And not just proof.  The best proof.

He gives us Jesus.

There is nothing, ever, that God could have done that would have shown His trustworthiness so much as when He gave Jesus to die on the cross for our burdens.  Our sin–taken care of.

You know, if a crook said she was going to spend the next 5 years in jail, and asked me if I would go in her place, I most likely wouldn’t.  But if a crook said she was going to spend the next 5 years in jail, and asked me if Jon could go there in her place, I certainly wouldn’t send him.  That’s out of the question.  But what if he volunteered to go?  Still no.  I wouldn’t let Jon trade 5 years of his life for a crook.  Jon is too valuable for that.

God’s morality is different than my morality, all right.  God chose to give up Jesus for us.

This is something we just can’t come close to understanding.

When God gave us Jesus, He was giving Himself to die, because Jesus is God, one of the three Persons.  But God was also giving His Son at the same time.  Jesus chose to come and God the Father chose to send Him.  And when I was talking about a crook, that might sound harsh, but that is a nice way of saying it.  We are wretches, traitors, haters, spitters.  There’s nothing in how we act that drew God to pity us.  Instead, it was the love deep inside Him that brought Him to that incredible choice.

I don’t understand everything in the Word of God.  And I used to be guilty of harping on the same questions over and over, nagging and nagging God to give me answers.  The truth is, I don’t deserve answers.  I don’t deserve to even talk to God–ever.

If Jon decided to spend 5 years in jail for a crook and the crook came up to me afterwards and asked all kinds of questions in an attempt to discredit what Jon had done and make Jon and I look bad, I would want to knock the crook flat.  I can’t imagine, then, how God must have felt when I used to whine (and still catch myself at), “Why this, God, why that?” . . not getting that I am trying, in a secretive, ignorant way, to discredit the only one who could save me, Jesus Christ, and His Father!

That I can talk to God, that I can kneel at His throne–unbelievable.  God’s mercy is so unfathomable I think sometimes we write it off as insignificant because we couldn’t imagine how to handle it if it were every bit as huge as it really is.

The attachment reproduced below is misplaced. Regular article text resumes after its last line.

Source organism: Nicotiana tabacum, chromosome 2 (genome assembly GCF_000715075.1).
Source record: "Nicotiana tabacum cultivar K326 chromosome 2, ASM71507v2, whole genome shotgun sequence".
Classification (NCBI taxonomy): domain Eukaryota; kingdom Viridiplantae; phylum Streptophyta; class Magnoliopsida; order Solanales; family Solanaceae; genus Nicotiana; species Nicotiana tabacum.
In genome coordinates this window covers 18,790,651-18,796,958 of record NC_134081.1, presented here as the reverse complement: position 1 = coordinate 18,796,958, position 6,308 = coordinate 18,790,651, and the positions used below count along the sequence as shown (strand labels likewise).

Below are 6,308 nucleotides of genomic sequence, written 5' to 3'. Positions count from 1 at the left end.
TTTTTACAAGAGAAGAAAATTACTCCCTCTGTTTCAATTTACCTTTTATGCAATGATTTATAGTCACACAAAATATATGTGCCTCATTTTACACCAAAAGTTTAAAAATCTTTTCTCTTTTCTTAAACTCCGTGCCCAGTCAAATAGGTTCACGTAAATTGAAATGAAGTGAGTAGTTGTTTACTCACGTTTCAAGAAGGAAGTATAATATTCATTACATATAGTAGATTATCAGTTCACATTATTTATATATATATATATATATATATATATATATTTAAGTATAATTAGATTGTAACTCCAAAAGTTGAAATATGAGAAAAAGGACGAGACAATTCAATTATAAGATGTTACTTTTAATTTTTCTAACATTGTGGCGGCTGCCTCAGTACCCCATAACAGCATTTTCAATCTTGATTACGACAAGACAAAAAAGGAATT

The truth is, I understand the things I don’t understand about the justice and wrath of God far better than I understand the things I don’t understand about the love and mercy of God.  I get why God would have justice and wrath for us way better than I get why He would have love and mercy for us.

So when I come to something I don’t understand or disagree with, I am learning to pray a prayer like,

Break my will

with a joyful heart that He will do it.

I’ve heard people say before that they are looking forward to getting to Heaven, when they can get answers from God to their questions.  I used to think I had some kind of right to demand this.

But when I die, I’m not going to be at Heaven’s gate, clacking the knocker, and yelling, “Ok, God!  It’s time for You to give me the answers now!” waving a list madly about.

I’m going to fall on my knees as angels pull me in (or something like that).  I’ll be in such shock I can’t stand, and on my knees I’ll fall flat on my face before God and not ask a single question, except,

“My Lord and my God, why did You want to let me in?  Why did You die for me so I could be here with You?”

The Lord is good to those who depend on him,

to those who search for him.

So it is good to wait quietly

for salvation from the Lord.

And it is good for people to submit at an early age

to the yoke of his discipline:

Let them sit alone in silence

beneath the Lord’s demands.

Let them lie face down in the dust,

for there may be hope at last. (Lamentations 3:25-29, NLT)

If you are such a godless fool as to honor yourself, or if you scheme, you had better put your hand over your mouth. (Proverbs 30:32, GW)